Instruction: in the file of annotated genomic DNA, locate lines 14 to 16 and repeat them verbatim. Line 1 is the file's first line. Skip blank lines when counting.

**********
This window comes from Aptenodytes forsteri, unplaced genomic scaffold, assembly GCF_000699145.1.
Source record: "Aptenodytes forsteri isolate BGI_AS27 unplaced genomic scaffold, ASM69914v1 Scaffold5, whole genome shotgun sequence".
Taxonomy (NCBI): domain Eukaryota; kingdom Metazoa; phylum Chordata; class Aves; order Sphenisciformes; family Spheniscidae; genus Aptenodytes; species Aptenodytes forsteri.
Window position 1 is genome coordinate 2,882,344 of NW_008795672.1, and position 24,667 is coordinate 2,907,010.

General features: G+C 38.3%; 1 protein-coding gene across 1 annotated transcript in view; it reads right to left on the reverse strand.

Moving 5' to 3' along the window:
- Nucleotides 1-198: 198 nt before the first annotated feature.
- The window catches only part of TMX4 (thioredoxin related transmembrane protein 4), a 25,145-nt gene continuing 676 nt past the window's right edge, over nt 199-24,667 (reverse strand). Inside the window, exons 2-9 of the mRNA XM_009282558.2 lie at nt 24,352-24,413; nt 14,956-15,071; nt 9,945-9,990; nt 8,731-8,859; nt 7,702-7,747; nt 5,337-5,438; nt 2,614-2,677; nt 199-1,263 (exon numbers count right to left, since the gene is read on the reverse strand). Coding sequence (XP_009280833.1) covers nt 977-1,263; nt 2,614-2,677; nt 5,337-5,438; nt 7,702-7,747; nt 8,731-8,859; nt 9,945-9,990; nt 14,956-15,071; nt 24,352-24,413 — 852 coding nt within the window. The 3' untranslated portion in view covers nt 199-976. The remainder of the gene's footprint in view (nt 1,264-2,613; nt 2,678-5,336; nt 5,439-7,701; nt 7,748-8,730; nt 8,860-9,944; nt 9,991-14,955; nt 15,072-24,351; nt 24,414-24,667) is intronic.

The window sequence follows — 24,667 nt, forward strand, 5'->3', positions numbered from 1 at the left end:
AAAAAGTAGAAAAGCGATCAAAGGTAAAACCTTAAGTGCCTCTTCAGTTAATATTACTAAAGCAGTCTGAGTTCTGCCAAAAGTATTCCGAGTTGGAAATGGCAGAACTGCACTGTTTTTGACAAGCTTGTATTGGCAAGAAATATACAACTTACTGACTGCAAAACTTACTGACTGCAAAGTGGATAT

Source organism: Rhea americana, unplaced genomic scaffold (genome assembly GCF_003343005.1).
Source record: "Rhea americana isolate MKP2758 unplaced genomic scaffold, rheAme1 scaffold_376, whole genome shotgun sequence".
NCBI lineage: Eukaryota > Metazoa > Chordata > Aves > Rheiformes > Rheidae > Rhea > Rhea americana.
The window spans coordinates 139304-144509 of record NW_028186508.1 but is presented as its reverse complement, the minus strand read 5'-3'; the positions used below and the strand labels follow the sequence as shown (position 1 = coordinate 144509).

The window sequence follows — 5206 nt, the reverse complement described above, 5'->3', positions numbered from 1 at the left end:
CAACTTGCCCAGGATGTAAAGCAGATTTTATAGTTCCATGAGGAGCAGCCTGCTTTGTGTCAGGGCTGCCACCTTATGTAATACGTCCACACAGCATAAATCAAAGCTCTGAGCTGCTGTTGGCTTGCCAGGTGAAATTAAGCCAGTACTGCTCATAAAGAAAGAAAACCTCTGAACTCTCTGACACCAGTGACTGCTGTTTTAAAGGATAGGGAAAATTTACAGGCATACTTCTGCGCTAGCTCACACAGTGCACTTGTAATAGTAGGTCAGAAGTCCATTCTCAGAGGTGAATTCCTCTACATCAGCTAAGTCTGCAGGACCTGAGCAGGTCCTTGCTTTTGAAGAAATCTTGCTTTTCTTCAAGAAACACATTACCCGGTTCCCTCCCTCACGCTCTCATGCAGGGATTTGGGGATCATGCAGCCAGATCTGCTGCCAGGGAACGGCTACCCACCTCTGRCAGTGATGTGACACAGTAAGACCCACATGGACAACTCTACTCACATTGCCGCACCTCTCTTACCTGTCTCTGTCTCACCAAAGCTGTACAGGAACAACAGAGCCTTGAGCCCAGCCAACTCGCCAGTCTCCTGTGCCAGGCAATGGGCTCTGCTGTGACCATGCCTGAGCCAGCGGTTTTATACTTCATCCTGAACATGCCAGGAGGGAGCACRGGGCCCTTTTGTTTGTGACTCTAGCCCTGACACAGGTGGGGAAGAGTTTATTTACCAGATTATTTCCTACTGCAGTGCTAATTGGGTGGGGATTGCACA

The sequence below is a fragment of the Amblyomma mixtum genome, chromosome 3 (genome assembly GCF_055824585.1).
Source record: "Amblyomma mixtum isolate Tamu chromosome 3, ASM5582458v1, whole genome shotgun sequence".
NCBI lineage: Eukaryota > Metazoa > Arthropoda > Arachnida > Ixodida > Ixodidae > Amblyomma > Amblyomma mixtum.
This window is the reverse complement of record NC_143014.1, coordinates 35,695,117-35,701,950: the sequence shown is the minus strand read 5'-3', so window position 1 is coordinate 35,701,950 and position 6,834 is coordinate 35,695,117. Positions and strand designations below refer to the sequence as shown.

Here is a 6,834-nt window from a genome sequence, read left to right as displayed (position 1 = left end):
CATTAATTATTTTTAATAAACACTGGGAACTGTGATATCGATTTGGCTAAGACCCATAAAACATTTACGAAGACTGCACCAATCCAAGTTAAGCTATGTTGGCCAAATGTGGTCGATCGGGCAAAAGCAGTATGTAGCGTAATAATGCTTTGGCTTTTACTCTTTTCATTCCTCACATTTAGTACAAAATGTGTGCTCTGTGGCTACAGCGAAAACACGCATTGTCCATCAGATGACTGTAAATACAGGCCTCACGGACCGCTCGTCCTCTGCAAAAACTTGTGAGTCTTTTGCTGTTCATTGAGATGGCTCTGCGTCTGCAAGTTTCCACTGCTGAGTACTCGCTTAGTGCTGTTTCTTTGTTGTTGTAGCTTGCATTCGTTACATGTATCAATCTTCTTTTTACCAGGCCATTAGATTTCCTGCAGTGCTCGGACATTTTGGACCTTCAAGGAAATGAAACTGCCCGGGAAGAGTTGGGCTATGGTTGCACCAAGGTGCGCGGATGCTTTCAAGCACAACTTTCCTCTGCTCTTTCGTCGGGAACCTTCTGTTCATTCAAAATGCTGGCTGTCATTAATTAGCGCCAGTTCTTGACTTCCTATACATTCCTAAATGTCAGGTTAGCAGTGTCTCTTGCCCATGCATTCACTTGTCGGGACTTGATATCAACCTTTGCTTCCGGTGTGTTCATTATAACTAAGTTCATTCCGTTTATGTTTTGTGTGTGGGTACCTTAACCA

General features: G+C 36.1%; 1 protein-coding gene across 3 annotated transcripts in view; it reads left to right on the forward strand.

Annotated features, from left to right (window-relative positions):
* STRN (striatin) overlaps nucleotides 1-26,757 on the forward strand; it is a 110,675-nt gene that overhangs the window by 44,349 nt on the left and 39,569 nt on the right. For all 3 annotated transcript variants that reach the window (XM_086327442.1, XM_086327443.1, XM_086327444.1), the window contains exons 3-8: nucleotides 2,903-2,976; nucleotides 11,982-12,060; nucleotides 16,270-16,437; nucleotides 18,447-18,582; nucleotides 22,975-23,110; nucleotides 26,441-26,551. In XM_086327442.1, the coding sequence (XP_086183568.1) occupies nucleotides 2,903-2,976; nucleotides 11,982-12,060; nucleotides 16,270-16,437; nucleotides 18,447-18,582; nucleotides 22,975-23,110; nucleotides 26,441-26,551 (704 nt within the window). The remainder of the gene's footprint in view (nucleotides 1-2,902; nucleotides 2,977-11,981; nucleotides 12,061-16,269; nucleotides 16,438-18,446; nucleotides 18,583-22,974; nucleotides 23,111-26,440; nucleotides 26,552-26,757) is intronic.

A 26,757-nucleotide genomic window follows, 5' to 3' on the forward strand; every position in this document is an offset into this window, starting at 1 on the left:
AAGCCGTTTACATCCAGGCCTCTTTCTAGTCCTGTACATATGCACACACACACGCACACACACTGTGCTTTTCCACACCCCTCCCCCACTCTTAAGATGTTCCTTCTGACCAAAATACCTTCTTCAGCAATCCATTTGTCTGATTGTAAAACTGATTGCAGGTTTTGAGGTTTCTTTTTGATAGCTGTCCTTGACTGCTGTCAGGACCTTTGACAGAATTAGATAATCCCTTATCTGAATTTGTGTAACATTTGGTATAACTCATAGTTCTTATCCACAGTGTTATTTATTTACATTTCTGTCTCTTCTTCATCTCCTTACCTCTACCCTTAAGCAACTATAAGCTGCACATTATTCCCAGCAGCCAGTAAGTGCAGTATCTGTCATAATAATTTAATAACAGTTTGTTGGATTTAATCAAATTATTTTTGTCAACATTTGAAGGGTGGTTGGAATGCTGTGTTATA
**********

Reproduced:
The window spans coordinates 139304-144509 of record NW_028186508.1 but is presented as its reverse complement, the minus strand read 5'-3'; the positions used below and the strand labels follow the sequence as shown (position 1 = coordinate 144509).

The window sequence follows — 5206 nt, the reverse complement described above, 5'->3', positions numbered from 1 at the left end:
CAACTTGCCCAGGATGTAAAGCAGATTTTATAGTTCCATGAGGAGCAGCCTGCTTTGTGTCAGGGCTGCCACCTTATGTAATACGTCCACACAGCATAAATCAAAGCTCTGAGCTGCTGTTGGCTTGCCAGGTGAAATTAAGCCAGTACTGCTCATAAAGAAAGAAAACCTCTGAACTCTCTGACACCAGTGACTGCTGTTTTAAAGGATAGGGAAAATTTACAGGCATACTTCTGCGCTAGCTCACACAGTGCACTTGTAATAGTAGGTCAGAAGTCCATTCTCAGAGGTGAATTCCTCTACATCAGCTAAGTCTGCAGGACCTGAGCAGGTCCTTGCTTTTGAAGAAATCTTGCTTTTCTTCAAGAAACACATTACCCGGTTCCCTCCCTCACGCTCTCATGCAGGGATTTGGGGATCATGCAGCCAGATCTGCTGCCAGGGAACGGCTACCCACCTCTGRCAGTGATGTGACACAGTAAGACCCACATGGACAACTCTACTCACATTGCCGCACCTCTCTTACCTGTCTCTGTCTCACCAAAGCTGTACAGGAACAACAGAGCCTTGAGCCCAGCCAACTCGCCAGTCTCCTGTGCCAGGCAATGGGCTCTGCTGTGACCATGCCTGAGCCAGCGGTTTTATACTTCATCCTGAACATGCCAGGAGGGAGCACRGGGCCCTTTTGTTTGTGACTCTAGCCCTGACACAGGTGGGGAAGAGTTTATTTACCAGATTATTTCCTACTGCAGTGCTAATTGGGTGGGGATTGCACA